The second-hand clothing business has become mainstream in the fashion industry. More and more brands are involved in the resale segment of the industry. According to Statista, “The global market for used and resale apparel is estimated to be worth $96 billion in 2021.”
Most recently, Amazon partnered with luxury vintage clothing company What Goes Around Comes Around to sell high-end brands on their website. What’s interesting about this partnership is that many of the luxury brands that Amazon will now launch through the partnership are the same ones that have turned down Amazon’s requests to sell on its site.
In the resale business, consumer behavior appears to change with age. The RealReal reports that more than half of its 2021 sellers are Gen X or older, or at least 42 years old. Young shoppers are the ones who buy these second-hand clothes most often.
As of 2021, 42% of millennials and Gen Z respondents in a global survey said they are likely to buy used goods.
In 2021, the average U.S. online secondhand shopper will spend nearly $340 on resale apparel items.
The younger generation is attracted to these second-hand items not only because they generally cost less, but also because it is more environmentally friendly. Today, the ability to buy used clothing through apps and websites also makes the process easier, rather than sifting through brick-and-mortar store shelves.
Nordstrom has launched what they call an e-commerce experience “See You Tomorrow,” an online marketplace and in-store experience at Nordstrom’s NYC flagship store. Shoppers can buy used clothing and accessories here or participate by contributing their own used items through the Customer Aspiration Program.
Resale of used goods isn’t the only way brands are catering to younger generations. Zara has partnered with biotech company LanzaTech to focus on sustainability by making clothing from captured carbon emissions.
The partnership is the first to sell clothing produced from captured carbon emissions.
“LanzaTech has technology that can help fashion brands and retailers limit the impact of carbon emissions,” said Jennifer Holmgren, CEO of LanzaTech. “By partnering with Zara, we’ve found a new way to recycle carbon emissions to make fabrics.” The company is also working with Lulu Lemon collaborates to produce clothing made from captured carbon emissions.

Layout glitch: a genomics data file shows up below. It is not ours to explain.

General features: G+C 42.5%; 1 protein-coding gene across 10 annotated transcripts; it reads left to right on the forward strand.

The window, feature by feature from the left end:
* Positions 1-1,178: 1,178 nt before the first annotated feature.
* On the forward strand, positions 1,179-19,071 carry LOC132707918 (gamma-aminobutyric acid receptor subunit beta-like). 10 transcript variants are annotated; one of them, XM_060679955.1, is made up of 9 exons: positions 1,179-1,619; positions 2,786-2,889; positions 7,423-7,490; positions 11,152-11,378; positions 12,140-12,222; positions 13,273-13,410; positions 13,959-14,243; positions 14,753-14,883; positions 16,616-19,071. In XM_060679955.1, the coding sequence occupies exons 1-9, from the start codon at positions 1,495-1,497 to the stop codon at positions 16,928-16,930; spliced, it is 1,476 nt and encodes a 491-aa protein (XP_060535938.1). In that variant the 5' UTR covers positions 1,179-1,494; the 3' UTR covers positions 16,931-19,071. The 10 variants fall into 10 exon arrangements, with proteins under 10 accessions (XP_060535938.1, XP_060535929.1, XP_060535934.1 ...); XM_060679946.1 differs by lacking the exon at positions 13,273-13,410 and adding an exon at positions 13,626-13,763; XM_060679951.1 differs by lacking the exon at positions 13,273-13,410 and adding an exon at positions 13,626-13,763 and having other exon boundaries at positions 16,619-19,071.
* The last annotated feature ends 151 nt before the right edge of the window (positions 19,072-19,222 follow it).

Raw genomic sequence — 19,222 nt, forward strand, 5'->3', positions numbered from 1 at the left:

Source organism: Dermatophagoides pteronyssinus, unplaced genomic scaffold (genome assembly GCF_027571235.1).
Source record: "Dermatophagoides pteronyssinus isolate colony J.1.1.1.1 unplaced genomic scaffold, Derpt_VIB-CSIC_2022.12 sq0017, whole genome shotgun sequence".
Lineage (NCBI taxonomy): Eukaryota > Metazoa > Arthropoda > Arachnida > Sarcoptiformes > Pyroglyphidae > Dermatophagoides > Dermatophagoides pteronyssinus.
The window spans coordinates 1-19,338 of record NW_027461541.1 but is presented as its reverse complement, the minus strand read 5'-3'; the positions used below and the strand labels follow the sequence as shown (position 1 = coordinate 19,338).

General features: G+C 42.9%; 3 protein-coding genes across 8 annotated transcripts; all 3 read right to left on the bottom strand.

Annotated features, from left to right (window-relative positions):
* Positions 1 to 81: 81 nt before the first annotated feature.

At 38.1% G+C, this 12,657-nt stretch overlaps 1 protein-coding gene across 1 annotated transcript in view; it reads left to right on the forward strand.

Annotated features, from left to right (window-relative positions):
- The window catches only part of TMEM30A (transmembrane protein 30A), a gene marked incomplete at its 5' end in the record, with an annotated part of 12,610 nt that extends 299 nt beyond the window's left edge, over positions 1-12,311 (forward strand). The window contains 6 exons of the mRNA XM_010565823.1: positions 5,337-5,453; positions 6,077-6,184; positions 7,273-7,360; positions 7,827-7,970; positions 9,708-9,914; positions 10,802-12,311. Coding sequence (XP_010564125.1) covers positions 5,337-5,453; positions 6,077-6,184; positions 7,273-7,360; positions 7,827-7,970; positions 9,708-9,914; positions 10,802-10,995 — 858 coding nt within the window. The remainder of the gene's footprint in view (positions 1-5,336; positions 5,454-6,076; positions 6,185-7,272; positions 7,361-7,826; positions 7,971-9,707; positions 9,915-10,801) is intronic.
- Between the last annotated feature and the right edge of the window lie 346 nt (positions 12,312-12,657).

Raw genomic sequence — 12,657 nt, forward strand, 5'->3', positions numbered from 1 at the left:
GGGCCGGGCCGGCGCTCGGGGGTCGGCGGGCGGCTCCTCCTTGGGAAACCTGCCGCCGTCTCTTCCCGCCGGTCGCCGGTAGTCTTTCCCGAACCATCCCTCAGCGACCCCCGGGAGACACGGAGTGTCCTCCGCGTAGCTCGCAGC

Many retailers are also adding clothing donation boxes to their stores, while marketing the moves as an eco-friendly element of fast fashion. H&M is adding the bins to its more than 4,200 stores around the world and says it can repurpose pre-used donated items. However, the plan has been criticized given that fast fashion is a major contributor to the vast amount of textiles that end up in landfills.
About 85% of unwanted textiles in North America end up in landfills – more than 11 billion kilograms per year. Recycling clothing into new clothing is expensive and difficult. H&M’s 2018 Sustainability Report states that of all the materials it estimates are used to make 5 billion garments each year, only 0.7% are recycled. However, the company also said in the report that they aim to use 100% recycled or other sustainably sourced materials by 2030 at the latest.
Zara, another company that offers donation boxes in its stores, is also now entering the resale market through its own P2P shopping platform, called Zara Pre-Owned. In addition to resale of previously owned Zara clothing, the platform will allow shoppers to request the repair of any used Zara clothing in any season and arrange for a donation to be picked up from their home.
According to ThredUp’s 10th annual resale report, the global second-hand apparel market will grow by 127% by 2026, three times the growth rate of the global apparel market as a whole. The U.S. used market will more than double to $82 billion by 2026.